Compounding interest – is this the greatest mathematical discovery in human history? I have always been fascinated by the concept and power of compounding. In financial terms, compounding refers to the process of earning the returns on principal (the original amount you invested) plus the return that was earned earlier.
Compound interest is the eighth wonder of the world. He who understands it, earns it … he who doesn’t … pays it. – Albert Einstein
It is a simple principle and we all understand it. But to practice it is another thing altogether. Maybe it’s because you need to be consistent and give it time before you can see it works its wonders. Nevertheless, the concept of compounding interest is very powerful. It is the essence of wealth creation towards your path to financial freedom.
I have learned about this concept more than twenty years ago but I think I have not really harness its magical powers consistently. Otherwise I believe I would be in an even better financial position today.
The good news is, it is always never too late to start, so I decided to write about compounding interest as a form of reminder to myself to work with it always.
There are three components for the financial compounding concept to work:
- Capital (Seed money)
- Time (Period invested)
- Rate of Return (% per year)
To illustrate how these three components of the power of compounding come into play, I like to use the example of three investors: Amy, Brian and Caleb.
Say Amy invests $1000 a year for a total of 10 years from age 21 to 30. After the age of 30 she stops investing. Brian on the other hand waited till his older thinking that he can invest more when he is ready to start investing. So from age 31 he started putting in $1500 a year for the next 10 years. Lastly, Caleb only woke up and realized that he needs to save at the age of 41. Trying to catch up, he puts in $2000 a year for 10 years, believing it is not too late to catch up.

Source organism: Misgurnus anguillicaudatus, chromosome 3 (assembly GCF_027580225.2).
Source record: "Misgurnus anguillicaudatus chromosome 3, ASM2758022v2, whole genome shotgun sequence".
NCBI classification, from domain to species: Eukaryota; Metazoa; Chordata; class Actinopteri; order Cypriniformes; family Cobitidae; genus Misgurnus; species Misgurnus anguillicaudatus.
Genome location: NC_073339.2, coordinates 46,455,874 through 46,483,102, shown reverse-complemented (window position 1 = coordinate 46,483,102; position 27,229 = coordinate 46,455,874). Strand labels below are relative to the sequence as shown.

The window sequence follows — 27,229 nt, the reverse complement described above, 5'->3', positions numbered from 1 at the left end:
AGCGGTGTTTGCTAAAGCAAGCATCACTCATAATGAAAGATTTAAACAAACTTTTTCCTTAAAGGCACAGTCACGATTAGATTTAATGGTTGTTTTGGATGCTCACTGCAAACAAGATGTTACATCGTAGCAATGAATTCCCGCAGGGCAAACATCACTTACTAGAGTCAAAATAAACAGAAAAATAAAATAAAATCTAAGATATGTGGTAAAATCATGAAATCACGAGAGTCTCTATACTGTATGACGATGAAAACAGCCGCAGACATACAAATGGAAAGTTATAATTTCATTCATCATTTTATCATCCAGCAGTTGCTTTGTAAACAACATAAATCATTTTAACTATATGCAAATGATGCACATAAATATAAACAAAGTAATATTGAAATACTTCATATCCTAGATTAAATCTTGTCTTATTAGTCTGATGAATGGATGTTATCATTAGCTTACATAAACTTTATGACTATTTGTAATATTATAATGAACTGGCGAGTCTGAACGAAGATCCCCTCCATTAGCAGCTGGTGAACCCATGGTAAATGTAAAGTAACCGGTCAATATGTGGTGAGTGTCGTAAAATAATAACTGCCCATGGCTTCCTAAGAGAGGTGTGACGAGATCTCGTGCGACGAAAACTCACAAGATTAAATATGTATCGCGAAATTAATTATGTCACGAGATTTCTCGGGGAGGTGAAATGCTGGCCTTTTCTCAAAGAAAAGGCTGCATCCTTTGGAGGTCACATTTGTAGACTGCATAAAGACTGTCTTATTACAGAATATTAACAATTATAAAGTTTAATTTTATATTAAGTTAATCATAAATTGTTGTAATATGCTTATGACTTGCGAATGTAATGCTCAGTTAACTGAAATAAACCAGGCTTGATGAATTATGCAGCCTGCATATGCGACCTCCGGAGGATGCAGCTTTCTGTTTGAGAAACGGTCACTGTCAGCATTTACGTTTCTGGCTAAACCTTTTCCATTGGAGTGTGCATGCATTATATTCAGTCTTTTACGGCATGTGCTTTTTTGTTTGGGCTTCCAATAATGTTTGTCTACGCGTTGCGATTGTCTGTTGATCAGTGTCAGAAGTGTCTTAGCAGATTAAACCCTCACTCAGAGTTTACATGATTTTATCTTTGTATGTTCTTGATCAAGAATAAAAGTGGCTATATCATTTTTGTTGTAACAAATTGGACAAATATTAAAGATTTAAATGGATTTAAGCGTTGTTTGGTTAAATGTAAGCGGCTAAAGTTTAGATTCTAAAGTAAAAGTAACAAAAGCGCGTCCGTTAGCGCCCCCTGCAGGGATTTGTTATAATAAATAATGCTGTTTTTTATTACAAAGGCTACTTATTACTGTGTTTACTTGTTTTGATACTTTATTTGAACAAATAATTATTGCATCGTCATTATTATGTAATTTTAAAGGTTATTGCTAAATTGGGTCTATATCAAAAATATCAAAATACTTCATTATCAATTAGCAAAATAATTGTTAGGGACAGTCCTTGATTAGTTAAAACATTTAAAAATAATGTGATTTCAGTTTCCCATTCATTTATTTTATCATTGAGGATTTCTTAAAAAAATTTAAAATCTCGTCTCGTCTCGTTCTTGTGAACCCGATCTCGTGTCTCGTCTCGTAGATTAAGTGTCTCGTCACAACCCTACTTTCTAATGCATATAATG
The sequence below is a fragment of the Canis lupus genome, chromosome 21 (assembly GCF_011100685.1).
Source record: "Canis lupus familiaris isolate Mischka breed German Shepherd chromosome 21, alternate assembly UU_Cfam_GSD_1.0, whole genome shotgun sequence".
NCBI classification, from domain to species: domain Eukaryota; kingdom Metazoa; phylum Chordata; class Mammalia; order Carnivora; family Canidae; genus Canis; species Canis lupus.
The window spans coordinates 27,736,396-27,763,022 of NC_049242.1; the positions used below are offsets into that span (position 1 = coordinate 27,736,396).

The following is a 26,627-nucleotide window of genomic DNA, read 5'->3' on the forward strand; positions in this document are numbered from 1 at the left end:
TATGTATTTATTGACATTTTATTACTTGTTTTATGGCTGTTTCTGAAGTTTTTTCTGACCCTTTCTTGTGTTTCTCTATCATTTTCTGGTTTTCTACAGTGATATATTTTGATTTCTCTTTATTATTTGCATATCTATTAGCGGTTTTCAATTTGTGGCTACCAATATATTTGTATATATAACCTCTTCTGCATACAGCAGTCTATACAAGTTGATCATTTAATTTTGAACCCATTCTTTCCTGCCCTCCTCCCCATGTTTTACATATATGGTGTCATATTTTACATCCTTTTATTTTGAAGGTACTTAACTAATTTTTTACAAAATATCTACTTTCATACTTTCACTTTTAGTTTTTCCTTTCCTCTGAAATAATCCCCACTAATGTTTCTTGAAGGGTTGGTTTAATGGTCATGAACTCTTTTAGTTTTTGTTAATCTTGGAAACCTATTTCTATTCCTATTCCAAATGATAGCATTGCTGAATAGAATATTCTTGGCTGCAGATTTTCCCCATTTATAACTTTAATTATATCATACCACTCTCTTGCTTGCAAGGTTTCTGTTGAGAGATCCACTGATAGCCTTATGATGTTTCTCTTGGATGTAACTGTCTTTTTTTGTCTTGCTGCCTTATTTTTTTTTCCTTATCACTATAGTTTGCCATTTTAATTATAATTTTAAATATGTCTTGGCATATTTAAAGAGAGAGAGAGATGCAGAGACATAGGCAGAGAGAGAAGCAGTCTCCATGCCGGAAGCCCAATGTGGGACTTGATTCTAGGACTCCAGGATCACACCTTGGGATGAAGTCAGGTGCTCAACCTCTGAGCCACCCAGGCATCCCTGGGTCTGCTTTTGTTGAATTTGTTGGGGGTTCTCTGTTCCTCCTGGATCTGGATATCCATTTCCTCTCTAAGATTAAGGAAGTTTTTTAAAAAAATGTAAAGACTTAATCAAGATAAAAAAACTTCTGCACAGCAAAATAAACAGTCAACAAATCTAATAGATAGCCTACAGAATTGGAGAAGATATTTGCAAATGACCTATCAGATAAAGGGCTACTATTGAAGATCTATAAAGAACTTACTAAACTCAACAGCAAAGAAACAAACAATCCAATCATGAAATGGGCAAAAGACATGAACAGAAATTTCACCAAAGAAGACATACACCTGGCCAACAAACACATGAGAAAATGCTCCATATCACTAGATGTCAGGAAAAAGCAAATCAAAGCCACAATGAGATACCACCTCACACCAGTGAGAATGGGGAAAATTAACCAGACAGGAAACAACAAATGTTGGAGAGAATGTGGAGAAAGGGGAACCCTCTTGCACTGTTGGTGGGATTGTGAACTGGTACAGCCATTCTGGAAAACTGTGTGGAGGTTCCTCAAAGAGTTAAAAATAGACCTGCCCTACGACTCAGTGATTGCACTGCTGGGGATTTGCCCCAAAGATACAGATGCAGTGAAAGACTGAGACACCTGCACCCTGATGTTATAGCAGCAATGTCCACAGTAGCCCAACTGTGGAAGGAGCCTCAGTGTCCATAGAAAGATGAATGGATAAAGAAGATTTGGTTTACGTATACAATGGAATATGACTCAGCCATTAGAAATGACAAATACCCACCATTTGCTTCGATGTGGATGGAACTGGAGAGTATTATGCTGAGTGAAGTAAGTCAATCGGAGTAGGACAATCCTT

For this example, let us assume that Amy, Brian and Caleb were all able to invest at a compounded return of 10%. The results of their investment when all three of them 40 years later, when they are ready to retired at age of 60, can be shown in the table below.
As you can see, the difference in net returns from our three investors is astounding!
Amy only invested a total of $10,000. Her return, minus of her investment amount is $295,908.
Brian invested a total of $15,000. For that his return minus his investment amount is $161,911.
I don’t have to tell you how miserable Caleb’s net return is even though he put in the most money.
Let’s look at another illustration. How much money do you think you will need to save each month if you want to retire with one million at the age of 60? Let’s assume this time that you are able to obtain an annual return of 6% consistently each year.
As you can see, when it comes to savings, time is really your best friend. If you have started saving at 20, all you need to put aside is $361 a month. This translates to a total of $194,940 put in savings over the course of 45 years and compounding interest tops up the balance to give you a total of $1,000,000.
On the other hand if you only start at 55, you will need to save about $6,072 monthly just to end up with the same $1,000,000 at 65. The difference is you would have put in close to $730,000 in that 10 years just to enjoy that same million. Ouch!
From the two simple illustrations we can draw two very valuable insights:
1 – When you start investing is more important than how much you save
Amy started investing young. Even though the amount she saved each year is lesser than Brian and Caleb, she eventually emerged the winner with the most net return.
What this tells us is that we should not wait to have more before we start to save. We must start to save now, regardless the amount in order for us to have more later.
2 – You have the power and ability to benefit from the principle of compounding
The beauty of the compounding lines in the ability for us to control the above three components to our advantage. You can decide how much money you are going to invest and how long you are going to stay invested.
We cannot specifically control the rate of return on the investment; however we do have a choice in choosing from different investment vehicles that will offer different rates of return, depending on our risk appetite.
The workings of compounding interest is indeed powerful. No matter where you are financially today, put this principle to good use and you will surely reap the rewards in the years to come.
Now I wonder how the compound effect will work on running!